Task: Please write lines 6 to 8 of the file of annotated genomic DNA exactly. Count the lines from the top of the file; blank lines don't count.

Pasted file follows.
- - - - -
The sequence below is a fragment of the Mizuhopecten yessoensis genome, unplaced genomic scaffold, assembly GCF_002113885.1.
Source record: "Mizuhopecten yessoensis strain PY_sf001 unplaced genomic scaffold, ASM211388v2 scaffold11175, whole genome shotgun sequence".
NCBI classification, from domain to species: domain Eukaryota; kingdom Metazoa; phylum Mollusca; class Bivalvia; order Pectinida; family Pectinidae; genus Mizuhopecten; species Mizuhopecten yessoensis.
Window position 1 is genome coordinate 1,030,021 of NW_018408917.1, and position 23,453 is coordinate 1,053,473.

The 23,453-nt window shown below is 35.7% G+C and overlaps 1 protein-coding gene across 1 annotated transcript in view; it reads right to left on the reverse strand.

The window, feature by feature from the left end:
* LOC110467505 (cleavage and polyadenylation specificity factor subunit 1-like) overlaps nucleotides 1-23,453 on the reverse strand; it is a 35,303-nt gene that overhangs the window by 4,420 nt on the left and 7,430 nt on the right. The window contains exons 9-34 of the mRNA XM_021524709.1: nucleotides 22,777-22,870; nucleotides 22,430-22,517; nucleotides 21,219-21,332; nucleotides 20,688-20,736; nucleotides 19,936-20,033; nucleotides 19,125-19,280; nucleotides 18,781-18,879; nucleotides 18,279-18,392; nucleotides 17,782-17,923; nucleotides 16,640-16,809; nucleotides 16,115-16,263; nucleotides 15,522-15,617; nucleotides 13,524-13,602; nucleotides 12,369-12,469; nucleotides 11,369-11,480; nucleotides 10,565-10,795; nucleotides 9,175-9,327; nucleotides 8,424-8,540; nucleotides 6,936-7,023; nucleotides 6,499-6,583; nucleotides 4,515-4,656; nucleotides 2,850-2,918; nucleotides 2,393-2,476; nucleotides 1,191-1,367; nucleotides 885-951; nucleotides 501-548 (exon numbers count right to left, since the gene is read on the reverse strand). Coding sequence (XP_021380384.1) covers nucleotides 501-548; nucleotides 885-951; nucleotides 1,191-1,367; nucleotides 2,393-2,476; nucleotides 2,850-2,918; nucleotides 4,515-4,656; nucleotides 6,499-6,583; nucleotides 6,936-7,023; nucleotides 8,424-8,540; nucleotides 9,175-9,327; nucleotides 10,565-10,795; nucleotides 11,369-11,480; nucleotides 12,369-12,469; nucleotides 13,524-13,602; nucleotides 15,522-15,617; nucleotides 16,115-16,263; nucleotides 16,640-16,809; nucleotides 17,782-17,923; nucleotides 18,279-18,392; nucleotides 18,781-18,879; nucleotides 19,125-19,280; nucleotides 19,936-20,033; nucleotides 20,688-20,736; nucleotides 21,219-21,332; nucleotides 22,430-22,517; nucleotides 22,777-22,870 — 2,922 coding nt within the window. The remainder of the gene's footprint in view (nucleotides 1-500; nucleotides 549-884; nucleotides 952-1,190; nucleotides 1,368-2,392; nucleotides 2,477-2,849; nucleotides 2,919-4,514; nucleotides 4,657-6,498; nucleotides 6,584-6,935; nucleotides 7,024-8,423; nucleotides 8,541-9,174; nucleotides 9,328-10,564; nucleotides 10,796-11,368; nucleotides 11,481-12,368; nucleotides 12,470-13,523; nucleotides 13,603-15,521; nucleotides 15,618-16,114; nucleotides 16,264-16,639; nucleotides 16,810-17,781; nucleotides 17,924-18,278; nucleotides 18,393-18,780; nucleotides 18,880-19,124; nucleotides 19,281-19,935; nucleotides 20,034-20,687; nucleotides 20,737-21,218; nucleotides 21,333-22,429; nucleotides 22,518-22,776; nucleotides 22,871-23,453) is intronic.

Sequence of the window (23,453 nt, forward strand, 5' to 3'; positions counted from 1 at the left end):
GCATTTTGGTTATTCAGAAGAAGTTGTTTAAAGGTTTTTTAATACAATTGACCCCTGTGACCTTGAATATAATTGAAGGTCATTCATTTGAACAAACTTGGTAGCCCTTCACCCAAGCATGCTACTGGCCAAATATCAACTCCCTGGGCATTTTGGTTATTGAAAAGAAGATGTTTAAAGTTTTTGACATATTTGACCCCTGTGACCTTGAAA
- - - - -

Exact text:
The window, feature by feature from the left end:
* LOC110467505 (cleavage and polyadenylation specificity factor subunit 1-like) overlaps nucleotides 1-23,453 on the reverse strand; it is a 35,303-nt gene that overhangs the window by 4,420 nt on the left and 7,430 nt on the right. The window contains exons 9-34 of the mRNA XM_021524709.1: nucleotides 22,777-22,870; nucleotides 22,430-22,517; nucleotides 21,219-21,332; nucleotides 20,688-20,736; nucleotides 19,936-20,033; nucleotides 19,125-19,280; nucleotides 18,781-18,879; nucleotides 18,279-18,392; nucleotides 17,782-17,923; nucleotides 16,640-16,809; nucleotides 16,115-16,263; nucleotides 15,522-15,617; nucleotides 13,524-13,602; nucleotides 12,369-12,469; nucleotides 11,369-11,480; nucleotides 10,565-10,795; nucleotides 9,175-9,327; nucleotides 8,424-8,540; nucleotides 6,936-7,023; nucleotides 6,499-6,583; nucleotides 4,515-4,656; nucleotides 2,850-2,918; nucleotides 2,393-2,476; nucleotides 1,191-1,367; nucleotides 885-951; nucleotides 501-548 (exon numbers count right to left, since the gene is read on the reverse strand). Coding sequence (XP_021380384.1) covers nucleotides 501-548; nucleotides 885-951; nucleotides 1,191-1,367; nucleotides 2,393-2,476; nucleotides 2,850-2,918; nucleotides 4,515-4,656; nucleotides 6,499-6,583; nucleotides 6,936-7,023; nucleotides 8,424-8,540; nucleotides 9,175-9,327; nucleotides 10,565-10,795; nucleotides 11,369-11,480; nucleotides 12,369-12,469; nucleotides 13,524-13,602; nucleotides 15,522-15,617; nucleotides 16,115-16,263; nucleotides 16,640-16,809; nucleotides 17,782-17,923; nucleotides 18,279-18,392; nucleotides 18,781-18,879; nucleotides 19,125-19,280; nucleotides 19,936-20,033; nucleotides 20,688-20,736; nucleotides 21,219-21,332; nucleotides 22,430-22,517; nucleotides 22,777-22,870 — 2,922 coding nt within the window. The remainder of the gene's footprint in view (nucleotides 1-500; nucleotides 549-884; nucleotides 952-1,190; nucleotides 1,368-2,392; nucleotides 2,477-2,849; nucleotides 2,919-4,514; nucleotides 4,657-6,498; nucleotides 6,584-6,935; nucleotides 7,024-8,423; nucleotides 8,541-9,174; nucleotides 9,328-10,564; nucleotides 10,796-11,368; nucleotides 11,481-12,368; nucleotides 12,470-13,523; nucleotides 13,603-15,521; nucleotides 15,618-16,114; nucleotides 16,264-16,639; nucleotides 16,810-17,781; nucleotides 17,924-18,278; nucleotides 18,393-18,780; nucleotides 18,880-19,124; nucleotides 19,281-19,935; nucleotides 20,034-20,687; nucleotides 20,737-21,218; nucleotides 21,333-22,429; nucleotides 22,518-22,776; nucleotides 22,871-23,453) is intronic.

Sequence of the window (23,453 nt, forward strand, 5' to 3'; positions counted from 1 at the left end):